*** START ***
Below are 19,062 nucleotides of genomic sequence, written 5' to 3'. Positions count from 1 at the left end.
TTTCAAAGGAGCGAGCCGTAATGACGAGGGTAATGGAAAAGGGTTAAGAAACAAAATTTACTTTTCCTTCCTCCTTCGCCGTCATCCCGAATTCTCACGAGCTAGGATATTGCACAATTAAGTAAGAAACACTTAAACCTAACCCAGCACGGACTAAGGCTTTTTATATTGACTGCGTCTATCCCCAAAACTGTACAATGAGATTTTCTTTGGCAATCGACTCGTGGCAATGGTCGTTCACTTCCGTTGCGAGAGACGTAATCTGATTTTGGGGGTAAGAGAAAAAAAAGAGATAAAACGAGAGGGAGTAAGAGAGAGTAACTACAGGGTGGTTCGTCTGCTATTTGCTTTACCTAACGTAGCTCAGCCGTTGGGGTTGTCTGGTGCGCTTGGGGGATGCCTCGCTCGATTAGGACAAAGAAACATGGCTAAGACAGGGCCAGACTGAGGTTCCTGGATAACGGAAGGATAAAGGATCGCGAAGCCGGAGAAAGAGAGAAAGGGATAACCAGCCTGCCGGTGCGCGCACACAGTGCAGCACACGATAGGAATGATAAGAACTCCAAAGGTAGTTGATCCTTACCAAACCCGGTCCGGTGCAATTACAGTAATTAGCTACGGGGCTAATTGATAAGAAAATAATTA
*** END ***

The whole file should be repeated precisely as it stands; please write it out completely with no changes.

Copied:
Below are 19,062 nucleotides of genomic sequence, written 5' to 3'. Positions count from 1 at the left end.
TTTCAAAGGAGCGAGCCGTAATGACGAGGGTAATGGAAAAGGGTTAAGAAACAAAATTTACTTTTCCTTCCTCCTTCGCCGTCATCCCGAATTCTCACGAGCTAGGATATTGCACAATTAAGTAAGAAACACTTAAACCTAACCCAGCACGGACTAAGGCTTTTTATATTGACTGCGTCTATCCCCAAAACTGTACAATGAGATTTTCTTTGGCAATCGACTCGTGGCAATGGTCGTTCACTTCCGTTGCGAGAGACGTAATCTGATTTTGGGGGTAAGAGAAAAAAAAGAGATAAAACGAGAGGGAGTAAGAGAGAGTAACTACAGGGTGGTTCGTCTGCTATTTGCTTTACCTAACGTAGCTCAGCCGTTGGGGTTGTCTGGTGCGCTTGGGGGATGCCTCGCTCGATTAGGACAAAGAAACATGGCTAAGACAGGGCCAGACTGAGGTTCCTGGATAACGGAAGGATAAAGGATCGCGAAGCCGGAGAAAGAGAGAAAGGGATAACCAGCCTGCCGGTGCGCGCACACAGTGCAGCACACGATAGGAATGATAAGAACTCCAAAGGTAGTTGATCCTTACCAAACCCGGTCCGGTGCAATTACAGTAATTAGCTACGGGGCTAATTGATAAGAAAATAATTA